Jamie Ivey has written three books about rosé wine. I read the second one first, La Vie en Rosé, but that wasn’t the best way round. These books involve Jamie, his wife Tanya and their older friend Peter. However, Peter was never formally introduced in La Vie which made for very puzzling reading! But it all makes sense now.
Extremely Pale Rosé is a livelier read all round than the follow-up. Here’s what it’s about. A chance conversation in a Provençal restaurant leads to a very unlikely quest – a hunt to find France’s palest rosé. A lot is at stake. The three Brits have actually entered into a bet with a wine producer, Miriam Etienne, to prove that her rosé isn’t the palest one in the country. If they win the bet, which will be brought to a conclusion the following year when the wine harvest is over, they will get a lifetime’s supply of the Etienne’s rosé. But if they lose … they have to find a UK importer for an undisclosed amount of the Etienne’s wine. This is worrying.
But they take on the bet. Jamie and Tanya give up their jobs in London and rent out their flat and set off to France for the summer, with Peter in tow. The book is about their various visits to a huge assortment of vineyards to track down an extremely pale rosé. They find a vin gris, but will that count as rosé. They also find a very pale pink rosé in a supermarket, but will this be pale enough?
I won’t give the ending away. I’m actually slightly confused by it. Usually a very good, and always extremely readable, writer, there are times when James Ivey doesn’t come over very clearly. But that’s not very often.
I enjoyed the book. It wasn’t a true ‘living in France’ book since it’s only a temporary visit to France. But there are wonderful descriptions of the customs and countryside. There are rather too many references to hooked noses in the French people they come across for my liking, but generally the book is appreciative of France and the French. Too many French experience books go for cheap laughs through nasty national stereotyping.
I had to envy their apparently large budget for this trip as they ate out endlessly and rented out splendid sounding apartments along the way! A nice way to see France if you can manage it. And they didn’t just journey physically. James Ivey describes how he grew closer to Tanya, but he’s honest enough to talk about their rows and differences of opinion. He confesses his inner uneasiness with France, where he feels that his lack of mastery of the language makes him a misfit. He also admits to not knowing that much about wine, certainly at the beginning of the quest.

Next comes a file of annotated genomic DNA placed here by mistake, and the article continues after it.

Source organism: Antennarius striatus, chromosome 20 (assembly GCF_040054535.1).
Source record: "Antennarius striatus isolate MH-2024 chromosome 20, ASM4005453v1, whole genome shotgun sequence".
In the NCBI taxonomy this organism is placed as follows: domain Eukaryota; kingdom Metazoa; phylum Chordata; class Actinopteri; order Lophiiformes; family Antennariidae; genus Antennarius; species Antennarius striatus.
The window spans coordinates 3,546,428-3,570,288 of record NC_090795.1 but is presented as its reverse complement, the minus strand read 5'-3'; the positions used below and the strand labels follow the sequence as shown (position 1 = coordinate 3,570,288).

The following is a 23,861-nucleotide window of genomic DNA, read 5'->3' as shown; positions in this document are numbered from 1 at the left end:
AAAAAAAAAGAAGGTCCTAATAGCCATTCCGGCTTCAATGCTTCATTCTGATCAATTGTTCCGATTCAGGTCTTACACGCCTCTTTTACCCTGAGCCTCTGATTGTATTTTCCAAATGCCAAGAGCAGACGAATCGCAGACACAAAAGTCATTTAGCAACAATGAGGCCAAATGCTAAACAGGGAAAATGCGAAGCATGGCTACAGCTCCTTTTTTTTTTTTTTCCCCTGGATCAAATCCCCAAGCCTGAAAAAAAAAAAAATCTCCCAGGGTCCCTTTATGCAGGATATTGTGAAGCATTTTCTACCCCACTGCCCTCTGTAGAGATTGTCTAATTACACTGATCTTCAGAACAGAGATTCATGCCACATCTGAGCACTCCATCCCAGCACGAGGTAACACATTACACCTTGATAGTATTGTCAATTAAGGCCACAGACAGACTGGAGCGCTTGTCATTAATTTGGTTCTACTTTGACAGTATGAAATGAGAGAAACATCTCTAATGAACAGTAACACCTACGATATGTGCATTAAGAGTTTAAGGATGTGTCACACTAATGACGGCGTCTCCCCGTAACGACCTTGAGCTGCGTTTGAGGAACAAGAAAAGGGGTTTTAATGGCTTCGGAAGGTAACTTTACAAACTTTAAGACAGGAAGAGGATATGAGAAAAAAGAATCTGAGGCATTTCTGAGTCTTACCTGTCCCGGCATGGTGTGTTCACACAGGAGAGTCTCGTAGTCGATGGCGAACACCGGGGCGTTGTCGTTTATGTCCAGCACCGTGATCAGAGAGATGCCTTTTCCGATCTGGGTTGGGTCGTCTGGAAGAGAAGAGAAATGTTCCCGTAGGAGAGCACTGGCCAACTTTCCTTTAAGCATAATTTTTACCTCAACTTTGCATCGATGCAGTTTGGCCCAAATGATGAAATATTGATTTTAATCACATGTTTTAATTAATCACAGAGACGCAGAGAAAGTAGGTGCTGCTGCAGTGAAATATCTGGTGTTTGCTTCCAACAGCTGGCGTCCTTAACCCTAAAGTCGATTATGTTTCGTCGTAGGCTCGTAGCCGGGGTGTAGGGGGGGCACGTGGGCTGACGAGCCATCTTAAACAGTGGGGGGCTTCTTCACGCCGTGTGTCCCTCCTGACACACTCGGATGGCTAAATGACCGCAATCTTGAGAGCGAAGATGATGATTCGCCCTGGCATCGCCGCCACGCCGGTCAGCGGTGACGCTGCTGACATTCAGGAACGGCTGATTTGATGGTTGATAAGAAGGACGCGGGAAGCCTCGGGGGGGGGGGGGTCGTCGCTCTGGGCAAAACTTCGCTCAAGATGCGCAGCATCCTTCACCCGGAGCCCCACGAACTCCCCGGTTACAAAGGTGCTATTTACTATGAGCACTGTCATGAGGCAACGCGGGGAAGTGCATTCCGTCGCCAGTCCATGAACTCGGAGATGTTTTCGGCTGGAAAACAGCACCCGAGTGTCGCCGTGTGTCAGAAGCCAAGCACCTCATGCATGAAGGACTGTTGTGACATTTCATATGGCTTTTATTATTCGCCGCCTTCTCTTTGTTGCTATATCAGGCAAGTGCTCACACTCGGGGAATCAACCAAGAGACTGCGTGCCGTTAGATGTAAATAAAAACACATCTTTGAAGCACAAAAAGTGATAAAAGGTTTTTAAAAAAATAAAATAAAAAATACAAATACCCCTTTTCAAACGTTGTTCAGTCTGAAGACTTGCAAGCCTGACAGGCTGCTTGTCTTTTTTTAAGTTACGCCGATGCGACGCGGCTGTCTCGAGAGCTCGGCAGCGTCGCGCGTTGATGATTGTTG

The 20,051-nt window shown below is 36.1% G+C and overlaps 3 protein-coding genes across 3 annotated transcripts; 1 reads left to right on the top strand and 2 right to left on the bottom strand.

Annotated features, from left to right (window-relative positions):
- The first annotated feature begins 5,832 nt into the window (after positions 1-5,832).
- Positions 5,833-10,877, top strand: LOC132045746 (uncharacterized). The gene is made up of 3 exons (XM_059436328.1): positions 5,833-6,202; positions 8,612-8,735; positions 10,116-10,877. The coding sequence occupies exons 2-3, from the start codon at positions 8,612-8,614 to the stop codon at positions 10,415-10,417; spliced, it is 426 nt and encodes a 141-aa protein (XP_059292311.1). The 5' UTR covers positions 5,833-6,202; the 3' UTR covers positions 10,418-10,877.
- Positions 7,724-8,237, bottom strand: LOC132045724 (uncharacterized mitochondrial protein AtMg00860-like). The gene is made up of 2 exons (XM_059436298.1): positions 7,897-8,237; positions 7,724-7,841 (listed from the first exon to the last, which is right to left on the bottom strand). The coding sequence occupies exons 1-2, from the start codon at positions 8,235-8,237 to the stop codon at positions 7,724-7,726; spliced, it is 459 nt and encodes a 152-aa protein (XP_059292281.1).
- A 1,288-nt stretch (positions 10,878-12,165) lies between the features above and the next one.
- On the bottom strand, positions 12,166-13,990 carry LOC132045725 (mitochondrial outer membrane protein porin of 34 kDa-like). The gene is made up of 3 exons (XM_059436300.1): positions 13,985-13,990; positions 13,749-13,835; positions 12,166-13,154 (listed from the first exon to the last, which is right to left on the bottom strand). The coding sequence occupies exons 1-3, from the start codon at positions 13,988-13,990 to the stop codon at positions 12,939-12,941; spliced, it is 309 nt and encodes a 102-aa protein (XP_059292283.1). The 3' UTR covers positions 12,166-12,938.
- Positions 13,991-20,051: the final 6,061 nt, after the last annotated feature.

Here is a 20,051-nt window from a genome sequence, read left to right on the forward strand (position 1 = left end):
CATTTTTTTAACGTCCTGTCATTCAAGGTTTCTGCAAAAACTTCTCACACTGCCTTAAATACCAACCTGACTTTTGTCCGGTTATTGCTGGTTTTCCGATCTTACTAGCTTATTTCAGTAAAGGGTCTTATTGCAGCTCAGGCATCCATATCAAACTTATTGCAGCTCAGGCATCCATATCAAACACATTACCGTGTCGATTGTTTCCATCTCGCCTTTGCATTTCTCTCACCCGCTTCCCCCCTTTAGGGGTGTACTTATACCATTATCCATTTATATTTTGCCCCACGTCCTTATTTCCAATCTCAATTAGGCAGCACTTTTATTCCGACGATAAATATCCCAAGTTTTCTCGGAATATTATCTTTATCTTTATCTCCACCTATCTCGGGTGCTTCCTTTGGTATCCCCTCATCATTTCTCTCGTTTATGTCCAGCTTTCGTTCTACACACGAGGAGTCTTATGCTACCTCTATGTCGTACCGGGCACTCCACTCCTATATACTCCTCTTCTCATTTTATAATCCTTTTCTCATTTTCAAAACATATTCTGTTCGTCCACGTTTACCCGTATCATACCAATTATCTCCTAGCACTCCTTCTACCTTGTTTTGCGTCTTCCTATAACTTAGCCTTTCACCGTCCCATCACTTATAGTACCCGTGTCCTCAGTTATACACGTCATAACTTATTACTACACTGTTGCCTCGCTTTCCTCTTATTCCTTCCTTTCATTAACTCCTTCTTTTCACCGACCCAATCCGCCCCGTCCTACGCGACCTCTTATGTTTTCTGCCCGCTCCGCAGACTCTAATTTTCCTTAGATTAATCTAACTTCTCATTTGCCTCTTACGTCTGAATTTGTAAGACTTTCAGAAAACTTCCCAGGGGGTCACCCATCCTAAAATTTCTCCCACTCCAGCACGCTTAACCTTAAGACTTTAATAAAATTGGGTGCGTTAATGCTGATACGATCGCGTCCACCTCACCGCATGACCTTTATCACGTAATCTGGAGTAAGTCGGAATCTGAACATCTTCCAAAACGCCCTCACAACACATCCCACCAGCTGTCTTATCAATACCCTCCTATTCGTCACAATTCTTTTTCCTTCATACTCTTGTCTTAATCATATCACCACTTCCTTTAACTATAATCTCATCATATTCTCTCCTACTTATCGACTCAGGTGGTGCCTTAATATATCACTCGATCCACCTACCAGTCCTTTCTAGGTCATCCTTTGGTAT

I was delighted to see an index at the back of this book. As a trained indexer, that made my day! So many books that should have indexes don’t, because no-one’s prepared to pay for them. The publisher should foot the bill in my opinion. It’s only a few hundred euro or so, which is nothing in a books’ budget compared with editing and typesetting fees. Yet so often authors have to pay themselves, and so many just won’t bother. A good index adds tremendously to any non-fiction book. So thanks, Jamie, for bucking the general trend!
The book has a lovely bright cover and small, attractive black and white illustrations at the start of each chapter and sometimes at the end too. These are very classy and nice. Another thoughtful touch, like the index. There is also a list of Peter’s favourite rosés, Tanya’s favourite places to stay and Jamie’s favourite restaurants. Again, nice.
Well worth reading. If you’re a foodie or a rosé fanatic, you’ll find it particularly appealing. The book won an award for wine writing and it’s easy to see why. I think even I could fudge my way through a wine tasting after reading how the pros do it in this book!
Published by Phoenix, part of Orion books. Not available for Kindle which is a shame.
You can get it in all the usual places (Amazon, Book Depository etc). Copies from 1 c on Amazon marketplace at www.amazon.fr.